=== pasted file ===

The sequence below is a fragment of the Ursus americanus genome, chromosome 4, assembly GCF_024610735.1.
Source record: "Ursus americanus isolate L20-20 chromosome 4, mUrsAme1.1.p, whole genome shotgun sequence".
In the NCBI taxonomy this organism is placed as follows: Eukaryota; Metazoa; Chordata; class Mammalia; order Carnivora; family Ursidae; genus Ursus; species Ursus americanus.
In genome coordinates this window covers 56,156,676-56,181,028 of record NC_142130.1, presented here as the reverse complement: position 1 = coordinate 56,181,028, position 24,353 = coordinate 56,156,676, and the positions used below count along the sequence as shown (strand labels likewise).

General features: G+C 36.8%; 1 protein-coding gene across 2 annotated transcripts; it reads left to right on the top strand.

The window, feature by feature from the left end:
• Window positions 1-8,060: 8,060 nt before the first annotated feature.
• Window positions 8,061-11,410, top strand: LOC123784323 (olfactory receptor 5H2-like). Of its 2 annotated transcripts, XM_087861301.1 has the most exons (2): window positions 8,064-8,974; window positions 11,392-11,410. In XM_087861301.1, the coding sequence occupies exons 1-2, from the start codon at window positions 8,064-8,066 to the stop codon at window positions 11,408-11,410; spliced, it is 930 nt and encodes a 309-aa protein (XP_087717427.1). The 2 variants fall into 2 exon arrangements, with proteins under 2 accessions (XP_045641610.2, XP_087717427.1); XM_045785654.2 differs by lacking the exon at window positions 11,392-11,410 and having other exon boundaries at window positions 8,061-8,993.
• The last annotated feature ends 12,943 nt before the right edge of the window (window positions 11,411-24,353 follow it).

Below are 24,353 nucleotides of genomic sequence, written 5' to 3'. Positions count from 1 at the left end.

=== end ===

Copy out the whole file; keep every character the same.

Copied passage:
The sequence below is a fragment of the Ursus americanus genome, chromosome 4, assembly GCF_024610735.1.
Source record: "Ursus americanus isolate L20-20 chromosome 4, mUrsAme1.1.p, whole genome shotgun sequence".
In the NCBI taxonomy this organism is placed as follows: Eukaryota; Metazoa; Chordata; class Mammalia; order Carnivora; family Ursidae; genus Ursus; species Ursus americanus.
In genome coordinates this window covers 56,156,676-56,181,028 of record NC_142130.1, presented here as the reverse complement: position 1 = coordinate 56,181,028, position 24,353 = coordinate 56,156,676, and the positions used below count along the sequence as shown (strand labels likewise).

General features: G+C 36.8%; 1 protein-coding gene across 2 annotated transcripts; it reads left to right on the top strand.

The window, feature by feature from the left end:
• Window positions 1-8,060: 8,060 nt before the first annotated feature.
• Window positions 8,061-11,410, top strand: LOC123784323 (olfactory receptor 5H2-like). Of its 2 annotated transcripts, XM_087861301.1 has the most exons (2): window positions 8,064-8,974; window positions 11,392-11,410. In XM_087861301.1, the coding sequence occupies exons 1-2, from the start codon at window positions 8,064-8,066 to the stop codon at window positions 11,408-11,410; spliced, it is 930 nt and encodes a 309-aa protein (XP_087717427.1). The 2 variants fall into 2 exon arrangements, with proteins under 2 accessions (XP_045641610.2, XP_087717427.1); XM_045785654.2 differs by lacking the exon at window positions 11,392-11,410 and having other exon boundaries at window positions 8,061-8,993.
• The last annotated feature ends 12,943 nt before the right edge of the window (window positions 11,411-24,353 follow it).

Below are 24,353 nucleotides of genomic sequence, written 5' to 3'. Positions count from 1 at the left end.